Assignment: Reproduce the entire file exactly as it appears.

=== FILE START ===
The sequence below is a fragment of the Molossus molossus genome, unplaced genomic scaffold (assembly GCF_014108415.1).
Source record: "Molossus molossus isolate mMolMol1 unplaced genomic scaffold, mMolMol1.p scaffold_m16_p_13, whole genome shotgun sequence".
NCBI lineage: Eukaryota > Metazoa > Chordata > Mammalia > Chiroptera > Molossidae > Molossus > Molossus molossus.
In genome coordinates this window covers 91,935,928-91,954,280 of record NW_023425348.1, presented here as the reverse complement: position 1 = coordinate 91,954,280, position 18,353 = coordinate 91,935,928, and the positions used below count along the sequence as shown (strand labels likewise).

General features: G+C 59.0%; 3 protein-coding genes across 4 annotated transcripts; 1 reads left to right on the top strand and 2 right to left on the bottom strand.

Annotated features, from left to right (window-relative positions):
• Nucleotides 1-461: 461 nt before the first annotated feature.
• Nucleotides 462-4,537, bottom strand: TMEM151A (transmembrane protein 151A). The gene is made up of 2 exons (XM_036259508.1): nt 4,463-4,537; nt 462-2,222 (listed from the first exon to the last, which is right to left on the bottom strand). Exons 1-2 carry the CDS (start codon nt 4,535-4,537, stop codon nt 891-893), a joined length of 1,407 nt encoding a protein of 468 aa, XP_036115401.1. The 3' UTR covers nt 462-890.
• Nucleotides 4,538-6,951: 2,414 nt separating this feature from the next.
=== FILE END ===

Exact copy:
The sequence below is a fragment of the Molossus molossus genome, unplaced genomic scaffold (assembly GCF_014108415.1).
Source record: "Molossus molossus isolate mMolMol1 unplaced genomic scaffold, mMolMol1.p scaffold_m16_p_13, whole genome shotgun sequence".
NCBI lineage: Eukaryota > Metazoa > Chordata > Mammalia > Chiroptera > Molossidae > Molossus > Molossus molossus.
In genome coordinates this window covers 91,935,928-91,954,280 of record NW_023425348.1, presented here as the reverse complement: position 1 = coordinate 91,954,280, position 18,353 = coordinate 91,935,928, and the positions used below count along the sequence as shown (strand labels likewise).

General features: G+C 59.0%; 3 protein-coding genes across 4 annotated transcripts; 1 reads left to right on the top strand and 2 right to left on the bottom strand.

Annotated features, from left to right (window-relative positions):
• Nucleotides 1-461: 461 nt before the first annotated feature.
• Nucleotides 462-4,537, bottom strand: TMEM151A (transmembrane protein 151A). The gene is made up of 2 exons (XM_036259508.1): nt 4,463-4,537; nt 462-2,222 (listed from the first exon to the last, which is right to left on the bottom strand). Exons 1-2 carry the CDS (start codon nt 4,535-4,537, stop codon nt 891-893), a joined length of 1,407 nt encoding a protein of 468 aa, XP_036115401.1. The 3' UTR covers nt 462-890.
• Nucleotides 4,538-6,951: 2,414 nt separating this feature from the next.